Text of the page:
The International Court of Justice (ICJ) on Thursday announced that it is continuing to perform its functions despite the containment measures put in place around the world to halt the spread of the coronavirus (COVID-19).
The ICJ, via a press release said that through the use of modern technologies, the Court has made the necessary arrangements to hold virtual meetings and to adapt its working methods to the need to work remotely during the COVID-19 pandemic.
In the past weeks, committee meetings of the Court have taken place through video-conference. On 22 April 2020, the Court held the first virtual plenary meeting in its history. The President and the Registrar were present in the Deliberation Room of the Peace Palace, the seat of the Court, while the remaining Members of the Court participated in the meeting remotely, via video-conference.
During its meeting, the Court considered pending judicial matters and adopted an order on procedural issues.
“The Court wishes to assure members of the international community that, in spite of the current circumstances, it will continue to discharge its judicial functions and to deal with matters submitted to it or those already pending before it,” the ICJ said.
The ICJ had postponed the long-anticipated hearing of the Guyana/Venezuela border dispute case that was scheduled for March 23, 2020, citing the worldwide crisis of the coronavirus.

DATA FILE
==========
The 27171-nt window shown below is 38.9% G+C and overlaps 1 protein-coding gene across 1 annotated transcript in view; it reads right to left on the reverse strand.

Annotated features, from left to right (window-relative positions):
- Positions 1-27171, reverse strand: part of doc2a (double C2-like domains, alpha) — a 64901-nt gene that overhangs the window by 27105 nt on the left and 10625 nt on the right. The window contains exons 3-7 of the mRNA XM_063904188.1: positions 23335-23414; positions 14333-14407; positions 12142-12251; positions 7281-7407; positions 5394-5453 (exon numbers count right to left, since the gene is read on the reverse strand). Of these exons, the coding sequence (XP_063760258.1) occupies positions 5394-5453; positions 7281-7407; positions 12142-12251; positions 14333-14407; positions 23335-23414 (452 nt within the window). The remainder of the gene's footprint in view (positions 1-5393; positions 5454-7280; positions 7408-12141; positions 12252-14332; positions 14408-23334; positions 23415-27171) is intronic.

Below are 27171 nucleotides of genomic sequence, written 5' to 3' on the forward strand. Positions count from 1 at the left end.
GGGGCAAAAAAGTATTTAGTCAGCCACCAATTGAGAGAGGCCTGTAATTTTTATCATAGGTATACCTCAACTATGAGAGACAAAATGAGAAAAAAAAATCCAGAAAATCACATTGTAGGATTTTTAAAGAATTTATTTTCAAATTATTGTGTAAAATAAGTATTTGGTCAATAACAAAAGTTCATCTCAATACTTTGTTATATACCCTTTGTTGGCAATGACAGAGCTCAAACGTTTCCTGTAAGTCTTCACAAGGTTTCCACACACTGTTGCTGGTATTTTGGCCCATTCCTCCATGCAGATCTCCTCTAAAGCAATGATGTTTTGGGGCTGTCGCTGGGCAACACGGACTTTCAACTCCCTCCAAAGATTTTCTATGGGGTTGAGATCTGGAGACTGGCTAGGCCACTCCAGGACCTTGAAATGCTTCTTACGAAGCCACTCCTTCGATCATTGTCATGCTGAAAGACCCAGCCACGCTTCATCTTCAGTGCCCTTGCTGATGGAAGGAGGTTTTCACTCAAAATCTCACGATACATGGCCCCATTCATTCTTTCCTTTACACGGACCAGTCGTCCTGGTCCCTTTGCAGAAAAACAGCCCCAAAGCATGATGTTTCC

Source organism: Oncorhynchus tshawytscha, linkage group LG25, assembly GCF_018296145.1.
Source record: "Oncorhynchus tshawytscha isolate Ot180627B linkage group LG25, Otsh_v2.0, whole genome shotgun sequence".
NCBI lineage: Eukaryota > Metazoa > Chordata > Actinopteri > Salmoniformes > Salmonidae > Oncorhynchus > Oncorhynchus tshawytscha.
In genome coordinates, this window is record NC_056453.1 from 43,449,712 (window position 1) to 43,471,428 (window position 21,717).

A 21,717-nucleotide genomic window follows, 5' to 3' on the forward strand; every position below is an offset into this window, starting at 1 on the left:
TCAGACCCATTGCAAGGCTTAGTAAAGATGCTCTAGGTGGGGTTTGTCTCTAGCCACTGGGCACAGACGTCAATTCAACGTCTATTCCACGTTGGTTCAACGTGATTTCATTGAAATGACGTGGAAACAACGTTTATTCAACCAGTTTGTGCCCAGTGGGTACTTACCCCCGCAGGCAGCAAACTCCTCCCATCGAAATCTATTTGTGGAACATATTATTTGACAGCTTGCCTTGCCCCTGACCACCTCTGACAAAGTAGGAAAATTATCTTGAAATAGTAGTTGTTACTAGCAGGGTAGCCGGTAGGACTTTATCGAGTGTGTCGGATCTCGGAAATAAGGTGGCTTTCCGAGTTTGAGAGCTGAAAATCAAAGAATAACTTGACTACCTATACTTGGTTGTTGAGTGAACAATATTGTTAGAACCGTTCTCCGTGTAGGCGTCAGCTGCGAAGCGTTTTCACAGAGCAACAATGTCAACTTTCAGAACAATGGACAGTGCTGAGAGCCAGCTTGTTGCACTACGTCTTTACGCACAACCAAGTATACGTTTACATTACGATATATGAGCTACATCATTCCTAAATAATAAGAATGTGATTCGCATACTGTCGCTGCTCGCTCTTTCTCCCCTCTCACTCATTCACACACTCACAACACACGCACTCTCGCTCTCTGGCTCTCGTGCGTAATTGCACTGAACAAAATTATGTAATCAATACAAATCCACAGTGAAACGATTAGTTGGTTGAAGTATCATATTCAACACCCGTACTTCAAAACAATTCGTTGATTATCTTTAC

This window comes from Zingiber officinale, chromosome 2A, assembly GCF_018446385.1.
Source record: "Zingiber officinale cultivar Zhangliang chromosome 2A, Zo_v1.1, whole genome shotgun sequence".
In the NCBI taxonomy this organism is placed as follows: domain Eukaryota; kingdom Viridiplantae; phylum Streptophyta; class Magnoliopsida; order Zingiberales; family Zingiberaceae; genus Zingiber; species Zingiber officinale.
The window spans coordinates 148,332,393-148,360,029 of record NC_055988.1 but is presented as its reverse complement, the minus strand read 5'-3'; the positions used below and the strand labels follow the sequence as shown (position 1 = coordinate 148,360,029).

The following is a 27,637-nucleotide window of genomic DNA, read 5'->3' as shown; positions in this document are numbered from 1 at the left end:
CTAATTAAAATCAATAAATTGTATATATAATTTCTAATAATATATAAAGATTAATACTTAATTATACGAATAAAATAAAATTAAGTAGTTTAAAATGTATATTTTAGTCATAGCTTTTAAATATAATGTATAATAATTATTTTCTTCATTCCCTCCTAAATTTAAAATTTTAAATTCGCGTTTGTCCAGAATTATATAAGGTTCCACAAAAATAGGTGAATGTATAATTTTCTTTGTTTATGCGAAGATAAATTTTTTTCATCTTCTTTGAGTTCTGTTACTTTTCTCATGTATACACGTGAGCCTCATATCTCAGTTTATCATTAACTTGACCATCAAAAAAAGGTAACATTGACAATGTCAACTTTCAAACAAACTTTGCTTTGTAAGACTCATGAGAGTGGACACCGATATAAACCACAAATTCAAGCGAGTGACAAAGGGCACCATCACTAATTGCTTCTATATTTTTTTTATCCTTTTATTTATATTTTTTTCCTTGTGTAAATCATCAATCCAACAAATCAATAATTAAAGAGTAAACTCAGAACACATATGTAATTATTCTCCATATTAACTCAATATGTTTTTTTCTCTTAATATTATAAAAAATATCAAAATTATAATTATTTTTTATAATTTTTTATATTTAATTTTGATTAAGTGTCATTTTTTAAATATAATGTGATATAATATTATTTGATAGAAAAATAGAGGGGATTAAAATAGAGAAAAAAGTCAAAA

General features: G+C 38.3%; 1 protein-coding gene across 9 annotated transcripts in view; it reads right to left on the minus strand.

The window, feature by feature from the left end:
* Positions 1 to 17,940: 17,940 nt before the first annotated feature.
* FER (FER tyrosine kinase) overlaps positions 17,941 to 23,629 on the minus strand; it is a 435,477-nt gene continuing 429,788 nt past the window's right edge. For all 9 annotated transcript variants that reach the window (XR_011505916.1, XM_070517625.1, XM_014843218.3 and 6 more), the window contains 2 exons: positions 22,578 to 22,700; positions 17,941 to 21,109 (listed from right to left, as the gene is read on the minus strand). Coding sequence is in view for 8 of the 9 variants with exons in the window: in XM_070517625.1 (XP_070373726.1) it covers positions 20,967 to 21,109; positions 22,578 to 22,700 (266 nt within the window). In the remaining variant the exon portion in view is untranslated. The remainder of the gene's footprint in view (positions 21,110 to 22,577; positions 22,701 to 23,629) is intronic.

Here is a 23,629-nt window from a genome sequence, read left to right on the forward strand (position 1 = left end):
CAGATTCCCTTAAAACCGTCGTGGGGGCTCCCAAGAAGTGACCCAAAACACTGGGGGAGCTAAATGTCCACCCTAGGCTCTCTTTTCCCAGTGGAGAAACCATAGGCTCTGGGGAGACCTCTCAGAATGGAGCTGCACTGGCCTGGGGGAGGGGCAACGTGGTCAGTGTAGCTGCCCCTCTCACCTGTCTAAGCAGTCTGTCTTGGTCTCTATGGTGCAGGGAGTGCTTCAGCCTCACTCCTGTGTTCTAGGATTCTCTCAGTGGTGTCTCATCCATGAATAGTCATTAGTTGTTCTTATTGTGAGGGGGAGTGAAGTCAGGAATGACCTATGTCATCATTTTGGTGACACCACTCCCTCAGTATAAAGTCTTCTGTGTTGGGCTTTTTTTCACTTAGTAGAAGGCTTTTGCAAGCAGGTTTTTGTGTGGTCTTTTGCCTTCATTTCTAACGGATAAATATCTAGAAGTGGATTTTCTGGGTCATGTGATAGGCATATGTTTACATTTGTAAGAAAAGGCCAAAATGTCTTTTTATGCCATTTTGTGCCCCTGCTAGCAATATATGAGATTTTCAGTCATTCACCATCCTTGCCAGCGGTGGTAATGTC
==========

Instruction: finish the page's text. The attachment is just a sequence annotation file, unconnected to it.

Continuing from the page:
The ICJ had communicated to Guyana that the oral proceedings that were scheduled to begin on March 23 have been postponed until a new date can be set.
“In the case concerning the Arbitral Award of 3 October 1899 (Guyana V. Venezuela), the International Court of Justice has informed Guyana that the oral proceedings scheduled to begin on March 23, 2020, have been postponed due to the current worldwide health crisis. The Court has further informed that it will give a decision on a new date in due time,” the Foreign Ministry here had said.
Guyana filed its case with the World Court on March 29, 2018, seeking a final and binding judgment that the 1899 Arbitral Award, which established the location of the land boundary between the then-British Guiana and Venezuela, remains valid and binding, and that Guyana’s Essequibo region belongs to Guyana, and not Venezuela as is being claimed by the Spanish-speaking country.
The case was filed following a decision by Secretary General of the United Nations, António Guterres, in January 2018, that the controversy between Guyana and Venezuela should be decided by the ICJ.
The Secretary General made the decision by exercising the power vested in him in the 1966 Geneva Agreement between Guyana, Venezuela and the United Kingdom to decide how the controversy should be settled.
However, Venezuela had claimed, in a letter to the World Court, that the Secretary General exceeded his authority under the Geneva Agreement, and therefore, the Court lacks jurisdiction to adjudicate the lawsuit filed by Guyana.